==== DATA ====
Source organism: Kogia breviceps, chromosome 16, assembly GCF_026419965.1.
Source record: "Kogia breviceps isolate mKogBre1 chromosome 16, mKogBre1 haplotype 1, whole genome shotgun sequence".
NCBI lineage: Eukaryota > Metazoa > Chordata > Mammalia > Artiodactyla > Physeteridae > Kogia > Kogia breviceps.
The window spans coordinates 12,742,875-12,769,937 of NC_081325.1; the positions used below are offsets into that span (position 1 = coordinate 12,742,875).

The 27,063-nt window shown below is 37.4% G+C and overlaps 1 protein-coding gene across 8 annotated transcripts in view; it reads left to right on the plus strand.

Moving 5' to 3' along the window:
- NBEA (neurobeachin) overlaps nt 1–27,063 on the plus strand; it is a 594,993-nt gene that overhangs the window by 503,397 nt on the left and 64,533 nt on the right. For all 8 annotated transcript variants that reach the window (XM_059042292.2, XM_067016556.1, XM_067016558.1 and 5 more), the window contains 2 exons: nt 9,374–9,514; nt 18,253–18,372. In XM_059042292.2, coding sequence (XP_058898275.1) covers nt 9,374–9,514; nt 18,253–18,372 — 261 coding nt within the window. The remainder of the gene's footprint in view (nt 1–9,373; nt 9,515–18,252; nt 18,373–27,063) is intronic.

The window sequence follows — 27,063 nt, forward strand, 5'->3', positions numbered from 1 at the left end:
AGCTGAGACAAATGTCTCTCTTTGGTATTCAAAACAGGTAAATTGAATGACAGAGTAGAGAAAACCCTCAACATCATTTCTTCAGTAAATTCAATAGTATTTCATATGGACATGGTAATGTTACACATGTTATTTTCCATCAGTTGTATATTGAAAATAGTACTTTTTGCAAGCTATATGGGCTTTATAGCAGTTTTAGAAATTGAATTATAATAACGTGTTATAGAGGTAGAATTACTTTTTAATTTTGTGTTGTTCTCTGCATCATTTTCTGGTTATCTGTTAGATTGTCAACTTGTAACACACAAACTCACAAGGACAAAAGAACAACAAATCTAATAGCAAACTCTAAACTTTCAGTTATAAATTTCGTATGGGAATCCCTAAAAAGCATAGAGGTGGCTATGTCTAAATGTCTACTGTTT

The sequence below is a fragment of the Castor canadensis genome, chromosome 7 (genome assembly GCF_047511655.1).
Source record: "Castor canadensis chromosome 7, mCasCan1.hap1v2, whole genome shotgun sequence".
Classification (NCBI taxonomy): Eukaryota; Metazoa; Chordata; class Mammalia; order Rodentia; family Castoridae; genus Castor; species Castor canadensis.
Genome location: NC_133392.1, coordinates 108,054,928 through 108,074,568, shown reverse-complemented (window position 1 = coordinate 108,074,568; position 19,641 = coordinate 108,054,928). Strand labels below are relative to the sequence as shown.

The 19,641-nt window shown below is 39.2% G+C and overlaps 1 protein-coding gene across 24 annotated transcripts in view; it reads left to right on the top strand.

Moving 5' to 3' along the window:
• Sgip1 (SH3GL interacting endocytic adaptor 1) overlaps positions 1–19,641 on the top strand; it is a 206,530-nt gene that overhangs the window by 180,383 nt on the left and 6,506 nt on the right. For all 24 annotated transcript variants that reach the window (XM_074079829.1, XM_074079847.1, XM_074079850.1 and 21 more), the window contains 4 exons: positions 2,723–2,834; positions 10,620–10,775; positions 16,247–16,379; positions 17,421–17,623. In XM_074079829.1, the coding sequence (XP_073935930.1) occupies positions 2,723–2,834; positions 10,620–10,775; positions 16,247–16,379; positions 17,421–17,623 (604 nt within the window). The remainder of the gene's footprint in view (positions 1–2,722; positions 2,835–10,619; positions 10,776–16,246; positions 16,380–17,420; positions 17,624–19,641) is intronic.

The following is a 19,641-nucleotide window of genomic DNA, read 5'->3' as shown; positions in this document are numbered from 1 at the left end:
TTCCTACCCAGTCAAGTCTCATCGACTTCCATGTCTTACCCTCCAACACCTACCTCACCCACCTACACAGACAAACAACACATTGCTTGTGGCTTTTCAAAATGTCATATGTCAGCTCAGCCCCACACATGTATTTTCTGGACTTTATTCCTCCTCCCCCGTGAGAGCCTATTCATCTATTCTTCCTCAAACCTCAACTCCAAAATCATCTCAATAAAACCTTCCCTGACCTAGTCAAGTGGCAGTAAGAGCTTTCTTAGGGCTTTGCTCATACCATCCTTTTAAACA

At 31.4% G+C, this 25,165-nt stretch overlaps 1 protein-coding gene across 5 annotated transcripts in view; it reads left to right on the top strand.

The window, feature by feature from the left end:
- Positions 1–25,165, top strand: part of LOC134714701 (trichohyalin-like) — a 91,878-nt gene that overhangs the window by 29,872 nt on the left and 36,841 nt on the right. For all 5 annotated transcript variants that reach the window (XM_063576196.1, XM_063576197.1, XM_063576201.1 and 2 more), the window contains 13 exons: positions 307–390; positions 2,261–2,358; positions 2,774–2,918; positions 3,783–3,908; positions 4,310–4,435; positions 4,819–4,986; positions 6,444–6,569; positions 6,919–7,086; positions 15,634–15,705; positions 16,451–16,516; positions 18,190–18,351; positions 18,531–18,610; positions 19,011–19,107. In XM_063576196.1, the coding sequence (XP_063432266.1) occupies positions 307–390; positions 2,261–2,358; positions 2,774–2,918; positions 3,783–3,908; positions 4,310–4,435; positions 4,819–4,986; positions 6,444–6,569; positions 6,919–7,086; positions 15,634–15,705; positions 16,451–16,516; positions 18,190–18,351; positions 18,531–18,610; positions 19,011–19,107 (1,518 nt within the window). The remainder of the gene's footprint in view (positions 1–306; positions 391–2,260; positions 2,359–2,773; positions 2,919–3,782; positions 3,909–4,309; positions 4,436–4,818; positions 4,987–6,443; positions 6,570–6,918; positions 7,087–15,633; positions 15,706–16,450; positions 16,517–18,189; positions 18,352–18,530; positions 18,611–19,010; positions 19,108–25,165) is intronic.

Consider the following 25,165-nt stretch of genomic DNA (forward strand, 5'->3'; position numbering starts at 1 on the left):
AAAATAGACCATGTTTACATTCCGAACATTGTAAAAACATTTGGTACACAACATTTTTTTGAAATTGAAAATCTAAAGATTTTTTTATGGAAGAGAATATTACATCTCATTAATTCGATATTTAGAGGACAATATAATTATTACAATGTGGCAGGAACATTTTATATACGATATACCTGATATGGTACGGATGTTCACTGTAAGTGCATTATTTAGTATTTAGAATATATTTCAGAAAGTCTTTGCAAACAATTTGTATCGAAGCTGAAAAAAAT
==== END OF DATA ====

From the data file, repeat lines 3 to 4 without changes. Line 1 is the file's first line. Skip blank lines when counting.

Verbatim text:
NCBI lineage: Eukaryota > Metazoa > Chordata > Mammalia > Artiodactyla > Physeteridae > Kogia > Kogia breviceps.
The window spans coordinates 12,742,875-12,769,937 of NC_081325.1; the positions used below are offsets into that span (position 1 = coordinate 12,742,875).